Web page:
John Kirk Townsend, ornithologist, physician, was born in Philadelphia, he became a physician and surgeon and at the same time pursued his avocation of naturalist. He was elected a member of the Academy of Natural Sciences in 1833.  He was eager to explore the western country and joined Nathaniel Wyeth's second expedition to Oregon, leaving Independence, Missouri, April 28, 1834, with the annual fur trade caravan and by June arriving at the Green River rendezvous, from there going on to Fort Vancouver, Washington, which they reached on September 16. Townsend had been recommended as zoologist for the trip by Thomas Nuttall, the renowned peripatetic naturalist who had resigned his position at Harvard University to accompany the party as botanist. In Philadelphia, the American Philosophical Society and the Academy of Natural Sciences both gave Townsend cash advances for the specimens that he would collect and provide to the two societies.

Nuttall and Townsend labored intently along the route to procure natural history specimens, and, although Townsend complained about the fast pace of the trip, the scientists were able to collect many previously undescribed animals and plants. The fall months were spent exploring the lower Columbia, and from January through late March 1835, Nuttall and Townsend visited the Hawaiian Islands before returning to Fort Vancouver in mid-April. Townsend explored the lower Columbia River, visited Walla Walla and the Blue Mountains completing his bird collection. In September 1835 Nuttall sailed on the Hudson's Bay Company ship Ganymede via Hawaii to Philadelphia, taking with him some 300 bird skins and fifty mammal skins prepared by Townsend. Meanwhile, Townsend remained at Fort Vancouver, where he assumed the duties as post surgeon from September to March 1836, at which time he was able to continue his collecting after being relieved of his medical work by another physician.

Nuttall delivered most of Townsend's specimens to the Academy of Natural Sciences in Philadelphia, where they aroused intense interest.  News of the specimens reached Audubon. Nuttall gave Audubon some of his own duplicate specimens, Audubon then rushed to Philadelphia, eager to gain access to the specimens for inclusion in his Birds of America. Audubon was permitted to use the Townsend specimens only after he consented that "the specific names agreed upon by Mr. Nuttall and myself were published in Dr. Townsend's name." Ninety-three duplicate skins were purchased by one of Audubon's benefactors and Audubon proceeded to Charleston, South Carolina in the winter of 1836-37 where he drew seventy-six new plates for The Birds of America.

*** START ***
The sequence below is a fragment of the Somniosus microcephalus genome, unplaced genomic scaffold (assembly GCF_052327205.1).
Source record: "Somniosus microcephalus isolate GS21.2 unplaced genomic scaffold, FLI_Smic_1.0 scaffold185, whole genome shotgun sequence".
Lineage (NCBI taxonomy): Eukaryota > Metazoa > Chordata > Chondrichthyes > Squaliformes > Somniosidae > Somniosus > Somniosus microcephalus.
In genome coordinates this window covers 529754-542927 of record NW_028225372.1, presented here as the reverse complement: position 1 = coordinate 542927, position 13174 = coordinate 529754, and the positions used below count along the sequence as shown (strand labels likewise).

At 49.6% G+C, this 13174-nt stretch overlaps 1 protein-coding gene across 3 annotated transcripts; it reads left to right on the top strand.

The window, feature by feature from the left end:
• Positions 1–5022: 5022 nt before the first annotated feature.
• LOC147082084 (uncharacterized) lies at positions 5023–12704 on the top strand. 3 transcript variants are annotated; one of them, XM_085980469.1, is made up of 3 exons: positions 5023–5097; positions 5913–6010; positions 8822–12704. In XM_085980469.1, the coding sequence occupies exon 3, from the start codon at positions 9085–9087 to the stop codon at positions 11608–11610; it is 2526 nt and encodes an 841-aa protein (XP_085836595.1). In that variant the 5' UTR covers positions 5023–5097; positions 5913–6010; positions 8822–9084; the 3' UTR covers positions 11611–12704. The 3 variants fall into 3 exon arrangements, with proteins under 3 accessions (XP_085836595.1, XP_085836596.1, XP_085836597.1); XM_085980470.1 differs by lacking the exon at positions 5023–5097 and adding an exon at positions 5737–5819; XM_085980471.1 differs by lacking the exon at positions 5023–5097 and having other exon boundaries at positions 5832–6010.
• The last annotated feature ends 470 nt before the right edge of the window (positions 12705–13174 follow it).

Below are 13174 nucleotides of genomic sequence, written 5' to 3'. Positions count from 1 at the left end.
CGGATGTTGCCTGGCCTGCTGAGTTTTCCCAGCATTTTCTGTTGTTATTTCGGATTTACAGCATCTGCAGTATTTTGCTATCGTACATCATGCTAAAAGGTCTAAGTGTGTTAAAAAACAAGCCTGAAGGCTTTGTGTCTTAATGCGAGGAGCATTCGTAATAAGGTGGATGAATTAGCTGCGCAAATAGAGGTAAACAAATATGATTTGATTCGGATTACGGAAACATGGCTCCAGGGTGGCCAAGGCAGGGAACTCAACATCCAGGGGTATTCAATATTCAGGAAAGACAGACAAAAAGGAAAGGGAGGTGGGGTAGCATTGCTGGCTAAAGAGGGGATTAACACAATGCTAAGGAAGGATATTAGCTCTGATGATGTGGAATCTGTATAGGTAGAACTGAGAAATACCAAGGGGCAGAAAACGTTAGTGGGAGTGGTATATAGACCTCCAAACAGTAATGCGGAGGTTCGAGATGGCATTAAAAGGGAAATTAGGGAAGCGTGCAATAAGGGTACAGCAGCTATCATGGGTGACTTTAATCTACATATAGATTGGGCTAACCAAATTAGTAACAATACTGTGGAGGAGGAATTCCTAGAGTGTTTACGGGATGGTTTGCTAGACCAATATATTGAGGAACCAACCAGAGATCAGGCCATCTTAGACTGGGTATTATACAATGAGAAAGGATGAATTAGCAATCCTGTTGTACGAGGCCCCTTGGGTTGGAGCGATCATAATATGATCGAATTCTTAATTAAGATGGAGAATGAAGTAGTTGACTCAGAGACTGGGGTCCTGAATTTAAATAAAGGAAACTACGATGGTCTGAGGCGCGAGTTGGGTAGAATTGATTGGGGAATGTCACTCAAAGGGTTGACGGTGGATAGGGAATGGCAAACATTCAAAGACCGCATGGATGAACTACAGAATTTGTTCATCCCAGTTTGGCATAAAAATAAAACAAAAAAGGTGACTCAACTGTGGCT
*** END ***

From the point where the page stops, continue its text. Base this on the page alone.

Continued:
Townsend left Vancouver by way of Hawaii and Cape Horn in November 1836, he arrived home a year later in such financial distress that he was compelled to sell much of his own personal collection, some of which was purchased by Audubon, who also arranged for Townsend's Hawaiian birds to be purchased in England. Two papers describing many of the newly discovered western species were published under Townsend's name in the Journal of the Academy of Natural Sciences of Philadelphia (7 [1837]: 187-93; 8 [1839]: 148-59), and Townsend described much of his sojourn with the Wyeth expedition in the Narrative of a Journey across the Rocky Mountains to the Columbia River and a Visit to the Sandwich Islands, Chili &c. (1839). Townsend also attempted his own comprehensive American ornithology, Ornithology of the United States of America (1839), of which only one part appeared, containing twelve pages and four color plate illustrations. The project was canceled, despite favorable notices, because of the publication of the octavo edition of Audubon's Birds of America (1840-1844). Consequently, Townsend's ornithological contributions appeared mainly in Audubon's works, including life history materials in volumes four and five of the Ornithological Biography (1838 and 1839).  Most of Townsend's mammal data from the West were described by Audubon and Bachman in Viviparous Quadrupeds of North America (1845-1849), which contained many species named in honor of Townsend.

From 1839 to 1840 Townsend was curator at the Academy of Natural Science in Philadelphia. By 1842, he had relocated to Washington, D.C., where he was responsible for preparing birds and other specimens at the National Institute for the Promotion of Science. Townsend returned to Philadelphia and the curatorship at the Academy of Sciences from 1845 to 1846. Townsend's health declined after his return from Oregon and he died in 1851, it was suspected that his death resulted from chronic exposure to arsenic, which he had used for many years to preserve bird and mammal specimens.     

American National Biography, volume 21, pp., 787-788

Dictionary of American Biography, volume IX, part two, pp. 617-618

Thrapp, Encyclopedia of Frontier Biography, volume three, pp., 1438-1439